The last stragglers are being hustled out of the dining area.  The floors swept, the chairs put up in anticipation of the mop brigade coming out to clean the place for the next day.   We fed the hungry.  It is time to leave.  I wonder where this young father and his little girl go when they leave here?  Where will she go, what chances will she have? Sadly, I am sure “Oh the Places You’ll Go” is not on her nighttime reading list.

Driving away, I recall another Dr. Seuss text from “The Lorax”–“Unless someone like you cares a whole awful lot, nothing is going to get better. It’s not.”

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Another blue sky

baseball

I am listening to this on the radio while driving home in yet another snow.  I first heard Sam’s song ( link below) one summer Saturday on my way to do services at St. Paul’s.  The combination of Sam’s oddly soulful voice and the intensity of the memories and feelings his song resurrect in me is powerful .   The rich, earthy smell of a well oiled mitt, the clear blue sky, the rustling of the cicada wings all around, the dusty ball field, the poetry of body and bat swinging to met arm-launched ball and the crack of ball and bat connecting, the arc of possibility as the ball threads the air,  the dads in fatigues or khakis and moms in cotton dresses cheering in the stands as we played the summer game–All this comes charging up from the deep synapses, long dormant stories shoving their way into my present moment.  Maybe an endorphin rush, but as near to perfection as childhood memories can be.  Things were not always great in my family.  Dad and I did not always agree; sometimes the best we could hope for was to agree to disagree civilly.  But on the ball field, everything was different.  On the ball field magic happened, for father and son.

Sam’s song is nostalgic and simple.  In my youth, just before Vietnam became serious (Gulf of Tonkin), we never thought much about the “way of harm” attached to the soldiers.  In my memories, they were just our dads sitting in the stands in hard-pressed khakis or olive drab, cheering us on . . . yet I know some soon died and left their children to play the game alone*.   Still “another Saturday comes and goes . . . another baseball field . . . another bunch of boys and another blue sky . . . boys laugh, boys play.”  Yet, comes the sadness, comes the sorrow.

Oddly, I am not left in sorrow or sadness; Sam’s song leaves me hopful.   Always “another blue sky.”   Possibility and hope, if I embrace them, come and with them comes the laughter, comes the play . . . comes another blue sky.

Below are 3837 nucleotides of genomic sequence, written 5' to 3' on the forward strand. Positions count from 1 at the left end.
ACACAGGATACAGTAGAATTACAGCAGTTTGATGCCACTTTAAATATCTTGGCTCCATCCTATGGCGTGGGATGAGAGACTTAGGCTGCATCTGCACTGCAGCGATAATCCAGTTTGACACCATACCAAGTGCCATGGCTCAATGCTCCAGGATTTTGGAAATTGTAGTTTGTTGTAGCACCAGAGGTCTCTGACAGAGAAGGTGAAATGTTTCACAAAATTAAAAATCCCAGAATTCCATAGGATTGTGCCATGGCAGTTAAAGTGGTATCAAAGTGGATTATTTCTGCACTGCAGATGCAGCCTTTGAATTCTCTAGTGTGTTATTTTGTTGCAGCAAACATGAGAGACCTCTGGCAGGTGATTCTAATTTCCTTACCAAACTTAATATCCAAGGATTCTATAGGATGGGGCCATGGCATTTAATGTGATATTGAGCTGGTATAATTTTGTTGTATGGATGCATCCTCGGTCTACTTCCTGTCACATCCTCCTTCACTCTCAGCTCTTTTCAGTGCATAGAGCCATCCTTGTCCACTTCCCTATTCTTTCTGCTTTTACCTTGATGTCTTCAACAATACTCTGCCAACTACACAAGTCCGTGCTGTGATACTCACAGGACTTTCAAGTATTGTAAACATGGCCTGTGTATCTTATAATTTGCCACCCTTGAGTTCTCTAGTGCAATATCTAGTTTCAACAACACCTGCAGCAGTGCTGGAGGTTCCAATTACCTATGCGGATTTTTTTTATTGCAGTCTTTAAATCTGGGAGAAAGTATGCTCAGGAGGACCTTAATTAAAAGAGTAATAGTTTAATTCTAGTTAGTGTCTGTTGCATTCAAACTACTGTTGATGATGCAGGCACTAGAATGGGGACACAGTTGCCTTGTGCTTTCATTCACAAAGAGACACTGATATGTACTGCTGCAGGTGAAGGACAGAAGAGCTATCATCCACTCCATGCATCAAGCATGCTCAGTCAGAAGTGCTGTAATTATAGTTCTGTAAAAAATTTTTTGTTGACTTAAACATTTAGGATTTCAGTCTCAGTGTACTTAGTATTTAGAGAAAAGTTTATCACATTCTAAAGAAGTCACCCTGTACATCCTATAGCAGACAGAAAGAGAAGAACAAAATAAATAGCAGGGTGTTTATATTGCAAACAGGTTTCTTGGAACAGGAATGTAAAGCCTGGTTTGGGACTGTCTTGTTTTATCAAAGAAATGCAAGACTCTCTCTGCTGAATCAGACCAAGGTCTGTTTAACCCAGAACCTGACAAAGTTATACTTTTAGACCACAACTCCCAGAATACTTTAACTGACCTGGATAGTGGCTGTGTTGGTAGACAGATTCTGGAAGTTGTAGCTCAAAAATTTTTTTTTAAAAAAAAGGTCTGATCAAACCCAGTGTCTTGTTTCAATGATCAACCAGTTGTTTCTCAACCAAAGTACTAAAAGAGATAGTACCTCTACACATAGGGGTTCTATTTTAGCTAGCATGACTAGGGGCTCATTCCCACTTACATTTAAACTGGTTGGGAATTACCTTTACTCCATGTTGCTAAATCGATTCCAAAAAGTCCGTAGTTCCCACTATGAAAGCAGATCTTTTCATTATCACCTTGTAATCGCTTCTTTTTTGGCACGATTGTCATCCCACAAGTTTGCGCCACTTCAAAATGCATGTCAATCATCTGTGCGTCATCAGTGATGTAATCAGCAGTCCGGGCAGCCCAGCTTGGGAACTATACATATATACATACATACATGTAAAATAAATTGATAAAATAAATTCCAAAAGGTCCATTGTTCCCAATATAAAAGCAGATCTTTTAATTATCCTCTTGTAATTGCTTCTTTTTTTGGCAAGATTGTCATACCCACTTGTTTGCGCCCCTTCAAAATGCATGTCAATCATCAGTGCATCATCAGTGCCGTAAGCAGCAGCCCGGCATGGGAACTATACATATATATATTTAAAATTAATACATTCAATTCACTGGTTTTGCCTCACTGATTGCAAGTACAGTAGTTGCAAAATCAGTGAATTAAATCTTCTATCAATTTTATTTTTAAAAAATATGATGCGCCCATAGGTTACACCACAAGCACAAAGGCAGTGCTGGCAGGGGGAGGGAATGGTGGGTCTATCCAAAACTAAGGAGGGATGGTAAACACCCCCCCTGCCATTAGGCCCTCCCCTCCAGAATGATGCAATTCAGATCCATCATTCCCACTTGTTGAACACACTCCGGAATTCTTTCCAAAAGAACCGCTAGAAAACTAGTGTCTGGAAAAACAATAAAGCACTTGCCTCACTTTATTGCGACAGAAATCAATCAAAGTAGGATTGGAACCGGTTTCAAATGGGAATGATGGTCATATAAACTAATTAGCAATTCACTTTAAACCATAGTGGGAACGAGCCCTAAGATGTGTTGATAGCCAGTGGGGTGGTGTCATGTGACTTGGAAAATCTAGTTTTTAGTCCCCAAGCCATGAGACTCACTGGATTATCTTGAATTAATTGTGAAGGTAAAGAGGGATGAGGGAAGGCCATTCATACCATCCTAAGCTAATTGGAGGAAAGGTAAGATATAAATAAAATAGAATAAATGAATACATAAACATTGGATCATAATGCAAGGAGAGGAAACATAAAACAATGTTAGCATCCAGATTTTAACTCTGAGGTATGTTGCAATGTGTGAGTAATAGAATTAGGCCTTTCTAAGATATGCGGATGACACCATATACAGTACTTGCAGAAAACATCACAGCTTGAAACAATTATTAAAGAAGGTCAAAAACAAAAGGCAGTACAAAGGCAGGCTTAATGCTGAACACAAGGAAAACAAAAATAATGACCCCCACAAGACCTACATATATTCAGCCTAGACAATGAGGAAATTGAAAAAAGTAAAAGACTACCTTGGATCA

*Sadly, something much more real  to the military brats of today who endure the repetitive deployment of their parents thanks to questionable political policies of constant war.

There is an amazing story about the artist, Sam Baker, and more of his great music; but you are going to have to find that on your own.

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Ash Wednesday

Image

It is a new day in the church.

No, I am not talking about Christology or Pnematology, high church or  low church, or even wafer or real bread . . .  I am talking about the age-old question, “Hey Father Stan, is that dirt on your forehead?”  For years, I have known this question was coming on Ash Wednesday and I am always prepared with an age appropriate response, trying, in 25 words or less, to convey the full content of our salvation history, church calendar, and this ancient liturgical practice to the person who asks {Sidebar: I prefer this question  come from children; they are always more willing to accept the ambiguity of my compact response}.   Without fail, each year it comes and each year I am ready.

It is a new day.

This morning, I led 3 and 4 year-old chapel at our school.   Chapel followed soon after the early morning Ash Wednesday liturgy, so, of course, I had ashes in the shape of a cross on my forehead.  One of the teachers asked me if I was ready to explain the ashes.  With great confidence and the certain knowledge of my past competency in this matter, I replied, “If asked, I am ready!”

I didn’t have to wait long . . .

“Hey Fr. Stan,” the cute little girl with curly auburn hair, freckles,  a brightly colored smock, and stripped leggings called out, “is that a tattoo on your forehead?”

—-long pause—-

Not the question I was prepared to answer.  It is a new day.

Next year, I will be prepared, “Yes, let me tell you about chrismation and the “tattoo” that shows up once a year”

(note: I was asked about the ashes on my forehead three separate times as I visited with children at chapel this morning.  All three times they wondered, “Is that a tattoo?”  It is a new day!)